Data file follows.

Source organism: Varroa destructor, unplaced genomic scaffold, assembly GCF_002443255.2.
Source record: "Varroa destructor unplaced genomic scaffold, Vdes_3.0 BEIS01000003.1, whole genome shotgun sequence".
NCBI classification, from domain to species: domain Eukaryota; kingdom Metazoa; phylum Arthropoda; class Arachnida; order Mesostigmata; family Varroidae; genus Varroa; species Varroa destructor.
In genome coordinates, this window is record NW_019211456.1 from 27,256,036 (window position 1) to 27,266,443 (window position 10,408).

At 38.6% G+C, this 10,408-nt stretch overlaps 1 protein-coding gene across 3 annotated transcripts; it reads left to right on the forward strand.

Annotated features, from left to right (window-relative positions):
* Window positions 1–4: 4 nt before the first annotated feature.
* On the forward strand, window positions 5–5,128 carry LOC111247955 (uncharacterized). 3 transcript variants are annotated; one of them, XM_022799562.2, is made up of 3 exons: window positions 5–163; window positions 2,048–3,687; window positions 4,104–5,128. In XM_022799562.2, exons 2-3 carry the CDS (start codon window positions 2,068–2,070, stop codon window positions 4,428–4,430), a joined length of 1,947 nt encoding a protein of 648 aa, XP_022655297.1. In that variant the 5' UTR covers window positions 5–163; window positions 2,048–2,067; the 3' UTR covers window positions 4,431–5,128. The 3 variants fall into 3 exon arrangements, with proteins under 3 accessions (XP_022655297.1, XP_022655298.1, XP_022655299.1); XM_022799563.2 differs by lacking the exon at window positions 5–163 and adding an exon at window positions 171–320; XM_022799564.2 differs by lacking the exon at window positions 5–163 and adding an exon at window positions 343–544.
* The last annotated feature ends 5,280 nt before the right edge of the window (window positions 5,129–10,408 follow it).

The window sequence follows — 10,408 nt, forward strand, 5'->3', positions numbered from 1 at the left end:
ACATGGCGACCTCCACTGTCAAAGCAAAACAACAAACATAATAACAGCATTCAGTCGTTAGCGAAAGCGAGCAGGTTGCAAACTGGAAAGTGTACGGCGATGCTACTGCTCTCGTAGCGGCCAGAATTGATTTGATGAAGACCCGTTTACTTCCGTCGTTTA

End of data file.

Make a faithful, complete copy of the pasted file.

Source organism: Varroa destructor, unplaced genomic scaffold, assembly GCF_002443255.2.
Source record: "Varroa destructor unplaced genomic scaffold, Vdes_3.0 BEIS01000003.1, whole genome shotgun sequence".
NCBI classification, from domain to species: domain Eukaryota; kingdom Metazoa; phylum Arthropoda; class Arachnida; order Mesostigmata; family Varroidae; genus Varroa; species Varroa destructor.
In genome coordinates, this window is record NW_019211456.1 from 27,256,036 (window position 1) to 27,266,443 (window position 10,408).

At 38.6% G+C, this 10,408-nt stretch overlaps 1 protein-coding gene across 3 annotated transcripts; it reads left to right on the forward strand.

Annotated features, from left to right (window-relative positions):
* Window positions 1–4: 4 nt before the first annotated feature.
* On the forward strand, window positions 5–5,128 carry LOC111247955 (uncharacterized). 3 transcript variants are annotated; one of them, XM_022799562.2, is made up of 3 exons: window positions 5–163; window positions 2,048–3,687; window positions 4,104–5,128. In XM_022799562.2, exons 2-3 carry the CDS (start codon window positions 2,068–2,070, stop codon window positions 4,428–4,430), a joined length of 1,947 nt encoding a protein of 648 aa, XP_022655297.1. In that variant the 5' UTR covers window positions 5–163; window positions 2,048–2,067; the 3' UTR covers window positions 4,431–5,128. The 3 variants fall into 3 exon arrangements, with proteins under 3 accessions (XP_022655297.1, XP_022655298.1, XP_022655299.1); XM_022799563.2 differs by lacking the exon at window positions 5–163 and adding an exon at window positions 171–320; XM_022799564.2 differs by lacking the exon at window positions 5–163 and adding an exon at window positions 343–544.
* The last annotated feature ends 5,280 nt before the right edge of the window (window positions 5,129–10,408 follow it).

The window sequence follows — 10,408 nt, forward strand, 5'->3', positions numbered from 1 at the left end:
ACATGGCGACCTCCACTGTCAAAGCAAAACAACAAACATAATAACAGCATTCAGTCGTTAGCGAAAGCGAGCAGGTTGCAAACTGGAAAGTGTACGGCGATGCTACTGCTCTCGTAGCGGCCAGAATTGATTTGATGAAGACCCGTTTACTTCCGTCGTTTA